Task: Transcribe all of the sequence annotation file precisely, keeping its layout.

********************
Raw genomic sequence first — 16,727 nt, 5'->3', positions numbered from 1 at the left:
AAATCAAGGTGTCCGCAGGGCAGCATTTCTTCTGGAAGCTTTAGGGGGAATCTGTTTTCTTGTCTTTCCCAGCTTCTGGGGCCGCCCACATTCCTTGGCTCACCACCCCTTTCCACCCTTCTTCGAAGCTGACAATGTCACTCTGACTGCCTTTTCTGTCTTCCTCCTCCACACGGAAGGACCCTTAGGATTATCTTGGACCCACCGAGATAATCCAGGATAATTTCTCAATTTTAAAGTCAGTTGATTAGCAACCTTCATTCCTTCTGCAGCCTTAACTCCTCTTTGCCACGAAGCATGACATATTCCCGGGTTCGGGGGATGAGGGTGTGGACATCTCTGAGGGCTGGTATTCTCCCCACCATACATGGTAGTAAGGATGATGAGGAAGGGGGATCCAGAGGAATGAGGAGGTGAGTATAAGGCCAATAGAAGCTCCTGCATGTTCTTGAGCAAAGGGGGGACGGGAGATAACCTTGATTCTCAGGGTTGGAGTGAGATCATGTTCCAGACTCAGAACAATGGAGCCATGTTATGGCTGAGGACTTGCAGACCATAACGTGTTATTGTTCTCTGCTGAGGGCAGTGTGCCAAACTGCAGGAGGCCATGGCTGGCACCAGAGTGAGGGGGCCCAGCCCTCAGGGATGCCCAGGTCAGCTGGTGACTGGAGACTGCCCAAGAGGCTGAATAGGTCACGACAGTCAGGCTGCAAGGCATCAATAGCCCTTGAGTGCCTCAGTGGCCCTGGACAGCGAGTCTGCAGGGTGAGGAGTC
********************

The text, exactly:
Raw genomic sequence first — 16,727 nt, 5'->3', positions numbered from 1 at the left:
AAATCAAGGTGTCCGCAGGGCAGCATTTCTTCTGGAAGCTTTAGGGGGAATCTGTTTTCTTGTCTTTCCCAGCTTCTGGGGCCGCCCACATTCCTTGGCTCACCACCCCTTTCCACCCTTCTTCGAAGCTGACAATGTCACTCTGACTGCCTTTTCTGTCTTCCTCCTCCACACGGAAGGACCCTTAGGATTATCTTGGACCCACCGAGATAATCCAGGATAATTTCTCAATTTTAAAGTCAGTTGATTAGCAACCTTCATTCCTTCTGCAGCCTTAACTCCTCTTTGCCACGAAGCATGACATATTCCCGGGTTCGGGGGATGAGGGTGTGGACATCTCTGAGGGCTGGTATTCTCCCCACCATACATGGTAGTAAGGATGATGAGGAAGGGGGATCCAGAGGAATGAGGAGGTGAGTATAAGGCCAATAGAAGCTCCTGCATGTTCTTGAGCAAAGGGGGGACGGGAGATAACCTTGATTCTCAGGGTTGGAGTGAGATCATGTTCCAGACTCAGAACAATGGAGCCATGTTATGGCTGAGGACTTGCAGACCATAACGTGTTATTGTTCTCTGCTGAGGGCAGTGTGCCAAACTGCAGGAGGCCATGGCTGGCACCAGAGTGAGGGGGCCCAGCCCTCAGGGATGCCCAGGTCAGCTGGTGACTGGAGACTGCCCAAGAGGCTGAATAGGTCACGACAGTCAGGCTGCAAGGCATCAATAGCCCTTGAGTGCCTCAGTGGCCCTGGACAGCGAGTCTGCAGGGTGAGGAGTC